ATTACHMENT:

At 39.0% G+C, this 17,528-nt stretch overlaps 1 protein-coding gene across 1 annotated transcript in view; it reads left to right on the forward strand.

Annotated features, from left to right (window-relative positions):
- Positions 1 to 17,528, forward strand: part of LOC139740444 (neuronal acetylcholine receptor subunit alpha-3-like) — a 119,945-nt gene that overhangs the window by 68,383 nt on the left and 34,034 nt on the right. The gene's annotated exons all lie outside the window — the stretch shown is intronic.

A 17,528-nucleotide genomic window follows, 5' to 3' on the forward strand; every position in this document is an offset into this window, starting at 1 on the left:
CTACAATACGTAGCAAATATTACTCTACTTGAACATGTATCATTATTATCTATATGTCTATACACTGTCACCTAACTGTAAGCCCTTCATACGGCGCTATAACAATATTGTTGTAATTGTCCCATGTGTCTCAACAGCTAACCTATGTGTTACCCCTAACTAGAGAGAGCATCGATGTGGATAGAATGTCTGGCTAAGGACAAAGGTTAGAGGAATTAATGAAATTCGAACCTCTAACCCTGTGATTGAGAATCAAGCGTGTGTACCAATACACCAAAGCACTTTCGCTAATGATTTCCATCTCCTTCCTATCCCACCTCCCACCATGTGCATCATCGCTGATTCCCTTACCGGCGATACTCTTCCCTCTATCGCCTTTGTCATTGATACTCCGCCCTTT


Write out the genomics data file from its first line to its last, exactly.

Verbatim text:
At 39.0% G+C, this 17,528-nt stretch overlaps 1 protein-coding gene across 1 annotated transcript in view; it reads left to right on the forward strand.

Annotated features, from left to right (window-relative positions):
- Positions 1 to 17,528, forward strand: part of LOC139740444 (neuronal acetylcholine receptor subunit alpha-3-like) — a 119,945-nt gene that overhangs the window by 68,383 nt on the left and 34,034 nt on the right. The gene's annotated exons all lie outside the window — the stretch shown is intronic.

A 17,528-nucleotide genomic window follows, 5' to 3' on the forward strand; every position in this document is an offset into this window, starting at 1 on the left:
CTACAATACGTAGCAAATATTACTCTACTTGAACATGTATCATTATTATCTATATGTCTATACACTGTCACCTAACTGTAAGCCCTTCATACGGCGCTATAACAATATTGTTGTAATTGTCCCATGTGTCTCAACAGCTAACCTATGTGTTACCCCTAACTAGAGAGAGCATCGATGTGGATAGAATGTCTGGCTAAGGACAAAGGTTAGAGGAATTAATGAAATTCGAACCTCTAACCCTGTGATTGAGAATCAAGCGTGTGTACCAATACACCAAAGCACTTTCGCTAATGATTTCCATCTCCTTCCTATCCCACCTCCCACCATGTGCATCATCGCTGATTCCCTTACCGGCGATACTCTTCCCTCTATCGCCTTTGTCATTGATACTCCGCCCTTT